Even if offsets were a scientifically credible solution, we would have to plant an area of new trees the size of Devon and Cornwall every year and maintain them forever if we were to 'neutralise' all UK carbon emissions.


'Carbon neutral' implies that an exact estimation of both carbon emitted and carbon locked up (or 'sequestered'), is possible and verifiable. It also implies that the carbon sequestered in trees is equivalent to the coal/gas carbon extracted from deep in the earth.

The first of these assumptions is highly contested; and the second is just plain wrong. Claiming that carbon stored by trees is safely locked away, as it was under the earth, is simply not true.

This is where we hit the biggest and most disturbing truth of the matter, the thing that makes all the above points largely academic. You can't offset carbon emissions. Its a simple as that.

Burning fossil fuels adds CO2 to the carbon cycle. Trees merely store some of it for a while before releasing it once they rot or burn. They're not an offset, merely a delaying device.

As Oliver Rackham said, it's like drinking more water to keep down rising sea levels. Its not surprising that offsets are being so fervently promoted by those whose activities have to stop if were going to stabilise the climate. The airlines and oil companies want to find any way to carry on, and anything that looks plausible will do even if, like carbon offsets, it is a complete fraud.

The wish to avoid actually changing the things we've come to rely on is understandable, but it's effectively a blindfold we're putting on to tell ourselves we're not facing what's in front of us as we walk toward the cliff edge.

This is an expanded version of an article originally published by Corporate Watch Here's the site.

GM or not GM

  • Posted by tim
  • 9 September 2008

by Colin Tudge

Genetically modified crops might once have proved useful. In the early days, in the 1980s, scientists I spoke to in India hoped to transfer genes from groundnuts (which are very resistant to heat and drought) into sorghum, the staple cereal of the Sahel, which is also drought-resistant but succumbs in the worst years.

In California, there were advanced plans to produce barley that could thrive in brackish water of the kind that is spreading worldwide in the wake of overzealous irrigation. In Brazil, just a few years ago, I found GM being used to make disease-resistant papaya - which grows everywhere in the tropics and is an instant, free source of succulence, energy and Vitamin A. I was all for it.

Of course, the scientists anticipated snags. The GM plants might develop undesirable traits, possibly hazardous to consumer health, not necessarily in the first generation but down the line. That things could go wrong was evident from some of the early forays into GM livestock, which produced sad monsters.

Perhaps the GM plants would escape into ecosystems and become pests - as many a crop has done in the past - but the GM super-crops might prove to be super-pests. Perhaps the insect-resistant types with built-in insecticide would kill non-target insects, with disastrous knock-on effects.

Nevertheless, the mood I encountered then was optimistic, essentially altruistic, and cautious. There was no need to hurry, because the conventional techniques of the day, properly deployed, could do what needed doing.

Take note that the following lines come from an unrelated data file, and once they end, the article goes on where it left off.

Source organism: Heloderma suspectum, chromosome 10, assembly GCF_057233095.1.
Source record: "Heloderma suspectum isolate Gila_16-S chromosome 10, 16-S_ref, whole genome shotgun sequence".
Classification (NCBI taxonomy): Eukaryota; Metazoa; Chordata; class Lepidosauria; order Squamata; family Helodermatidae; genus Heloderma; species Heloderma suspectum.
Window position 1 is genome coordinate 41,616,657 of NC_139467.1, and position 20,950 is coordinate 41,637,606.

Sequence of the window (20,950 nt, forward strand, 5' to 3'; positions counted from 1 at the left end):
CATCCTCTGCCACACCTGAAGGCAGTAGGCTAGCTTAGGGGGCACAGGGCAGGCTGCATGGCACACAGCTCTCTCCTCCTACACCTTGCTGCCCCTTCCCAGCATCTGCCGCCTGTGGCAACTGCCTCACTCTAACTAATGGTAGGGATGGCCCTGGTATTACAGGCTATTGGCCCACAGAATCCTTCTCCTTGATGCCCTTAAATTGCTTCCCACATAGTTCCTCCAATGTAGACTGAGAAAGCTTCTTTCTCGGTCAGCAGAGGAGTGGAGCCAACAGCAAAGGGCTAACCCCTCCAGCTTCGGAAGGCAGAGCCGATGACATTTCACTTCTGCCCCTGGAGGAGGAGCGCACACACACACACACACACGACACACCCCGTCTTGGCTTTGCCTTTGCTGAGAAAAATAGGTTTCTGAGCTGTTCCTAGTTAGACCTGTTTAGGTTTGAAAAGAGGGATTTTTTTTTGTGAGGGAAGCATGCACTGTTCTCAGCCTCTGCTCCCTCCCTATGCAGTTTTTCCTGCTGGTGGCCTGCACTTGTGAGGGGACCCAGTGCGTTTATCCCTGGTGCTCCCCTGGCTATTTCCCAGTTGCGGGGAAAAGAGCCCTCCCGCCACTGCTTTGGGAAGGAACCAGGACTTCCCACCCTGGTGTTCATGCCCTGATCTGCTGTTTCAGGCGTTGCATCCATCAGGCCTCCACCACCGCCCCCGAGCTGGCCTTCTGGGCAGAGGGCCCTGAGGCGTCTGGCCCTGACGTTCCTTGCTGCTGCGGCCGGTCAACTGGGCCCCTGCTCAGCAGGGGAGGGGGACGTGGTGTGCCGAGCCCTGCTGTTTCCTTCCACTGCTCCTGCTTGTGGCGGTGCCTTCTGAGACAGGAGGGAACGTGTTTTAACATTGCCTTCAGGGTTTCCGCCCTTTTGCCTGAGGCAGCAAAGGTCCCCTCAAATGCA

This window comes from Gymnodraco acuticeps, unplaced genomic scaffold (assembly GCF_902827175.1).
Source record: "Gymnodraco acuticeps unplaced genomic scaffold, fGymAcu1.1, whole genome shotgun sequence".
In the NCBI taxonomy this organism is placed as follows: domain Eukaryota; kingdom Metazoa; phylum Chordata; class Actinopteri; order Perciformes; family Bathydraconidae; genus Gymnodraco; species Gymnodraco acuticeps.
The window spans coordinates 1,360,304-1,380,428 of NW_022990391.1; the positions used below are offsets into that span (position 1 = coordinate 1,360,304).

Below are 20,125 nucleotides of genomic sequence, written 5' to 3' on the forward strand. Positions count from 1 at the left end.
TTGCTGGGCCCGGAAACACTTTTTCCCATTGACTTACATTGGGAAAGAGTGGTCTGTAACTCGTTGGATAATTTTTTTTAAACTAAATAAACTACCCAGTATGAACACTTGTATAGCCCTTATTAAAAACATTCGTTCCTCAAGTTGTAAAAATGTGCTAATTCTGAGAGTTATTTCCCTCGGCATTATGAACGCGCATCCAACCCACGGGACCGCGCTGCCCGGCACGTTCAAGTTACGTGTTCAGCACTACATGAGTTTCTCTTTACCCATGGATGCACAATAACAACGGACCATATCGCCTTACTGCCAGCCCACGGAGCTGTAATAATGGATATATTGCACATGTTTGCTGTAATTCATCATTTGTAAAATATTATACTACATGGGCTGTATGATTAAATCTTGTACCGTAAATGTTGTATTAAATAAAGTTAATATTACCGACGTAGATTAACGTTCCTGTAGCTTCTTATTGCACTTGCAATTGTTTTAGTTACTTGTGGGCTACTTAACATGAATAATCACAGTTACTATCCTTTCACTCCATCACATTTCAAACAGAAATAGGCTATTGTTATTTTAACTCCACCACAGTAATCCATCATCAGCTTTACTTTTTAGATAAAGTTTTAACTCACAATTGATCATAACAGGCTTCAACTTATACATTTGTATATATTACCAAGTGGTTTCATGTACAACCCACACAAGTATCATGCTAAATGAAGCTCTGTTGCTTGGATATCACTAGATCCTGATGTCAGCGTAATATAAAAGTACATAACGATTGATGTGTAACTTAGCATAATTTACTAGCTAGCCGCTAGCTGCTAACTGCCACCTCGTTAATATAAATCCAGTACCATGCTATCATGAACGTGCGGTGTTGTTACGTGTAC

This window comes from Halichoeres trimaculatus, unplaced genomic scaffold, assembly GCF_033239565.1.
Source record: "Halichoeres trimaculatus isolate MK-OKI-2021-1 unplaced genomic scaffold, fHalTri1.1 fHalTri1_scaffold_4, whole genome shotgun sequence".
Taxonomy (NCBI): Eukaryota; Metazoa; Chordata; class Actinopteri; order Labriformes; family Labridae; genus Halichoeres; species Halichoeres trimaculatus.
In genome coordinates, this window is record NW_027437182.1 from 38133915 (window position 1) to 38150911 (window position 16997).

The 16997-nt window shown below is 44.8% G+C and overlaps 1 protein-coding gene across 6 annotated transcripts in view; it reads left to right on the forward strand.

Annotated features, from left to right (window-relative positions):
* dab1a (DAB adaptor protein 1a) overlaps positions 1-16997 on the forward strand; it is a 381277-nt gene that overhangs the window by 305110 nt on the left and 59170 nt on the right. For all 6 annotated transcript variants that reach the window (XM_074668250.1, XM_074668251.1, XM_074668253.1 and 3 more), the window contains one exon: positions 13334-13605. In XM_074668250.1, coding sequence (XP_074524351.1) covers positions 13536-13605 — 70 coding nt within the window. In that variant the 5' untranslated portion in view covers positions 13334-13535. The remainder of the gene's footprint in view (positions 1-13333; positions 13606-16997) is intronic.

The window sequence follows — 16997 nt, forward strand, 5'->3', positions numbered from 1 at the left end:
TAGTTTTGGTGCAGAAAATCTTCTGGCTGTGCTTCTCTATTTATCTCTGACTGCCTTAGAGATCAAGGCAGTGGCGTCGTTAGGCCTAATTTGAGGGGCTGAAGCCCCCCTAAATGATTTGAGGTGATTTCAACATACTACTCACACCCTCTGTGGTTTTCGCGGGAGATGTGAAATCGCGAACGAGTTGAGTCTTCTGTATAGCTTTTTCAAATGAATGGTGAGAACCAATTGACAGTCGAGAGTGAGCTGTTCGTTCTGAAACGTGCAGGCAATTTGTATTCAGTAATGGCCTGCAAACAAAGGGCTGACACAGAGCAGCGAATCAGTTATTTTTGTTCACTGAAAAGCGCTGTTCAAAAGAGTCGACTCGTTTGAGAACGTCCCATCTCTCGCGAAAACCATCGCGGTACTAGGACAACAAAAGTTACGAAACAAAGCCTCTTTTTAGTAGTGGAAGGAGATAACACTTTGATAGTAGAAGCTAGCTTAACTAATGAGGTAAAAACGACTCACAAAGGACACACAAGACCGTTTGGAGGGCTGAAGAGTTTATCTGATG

Today, the world isn't like that: food production is now private enterprise, controlled by corporations and banks. The main purpose of farming is no longer to feed people but to maximise profits, raise GDP and maintain economic growth.

Critically, farming geared to making money differs in all significant ways from farming that is committed to providing good food today and for the future. Farming that feeds people well and sustainably must in general be mixed (many kinds of livestock and crops all interacting). It is complex and labour-intensive. Chemical inputs should be minimised, especially inputs of non-renewables; and, as far as possible, most food should be produced locally. The overall target is to ensure resilience: a steady supply of varied and high-quality crops, even in difficult times.

Cheap food is an illusion

In contrast, farming that is designed to make money must be maximally productive, but at minimum cost. So the systems must be simple: big machines and industrial chemistry instead of husbandry, and the farms on as large a scale as possible and monocultural, with just one crop or one kind of animal. Balanced diets in any one place can therefore be ensured only by mass imports. Labour - usually the most expensive input - must be cut to the bone and then cut again, with the workers paid as little as possible.

Finally, there must be maximal "value-adding" by processing, packaging and contrived exoticism, but above all by turning cheap yet good staples of the kind that have supported the great cuisines into meat for fast food. So we feed half the world's wheat to animals, and 80 per cent of the maize. But if something else should turn up that makes more money than food - for instance, biofuels - we'll grow that instead.

It works, does it not? While the food technologists and retailers have grown rich beyond all dreams of avarice, the masses have had, at least until recently, cheap food: it takes up just 8 per cent of the average Briton's income. Yet cheap food is an illusion. It is made to seem cheap by creative accountancy that ignores the vast quantities of oil needed, the collateral damage to soil, rivers, lakes, forests, wildlife, climate and, indeed, to human life, as well as the most blatant injustice as farmers across the globe are made bankrupt.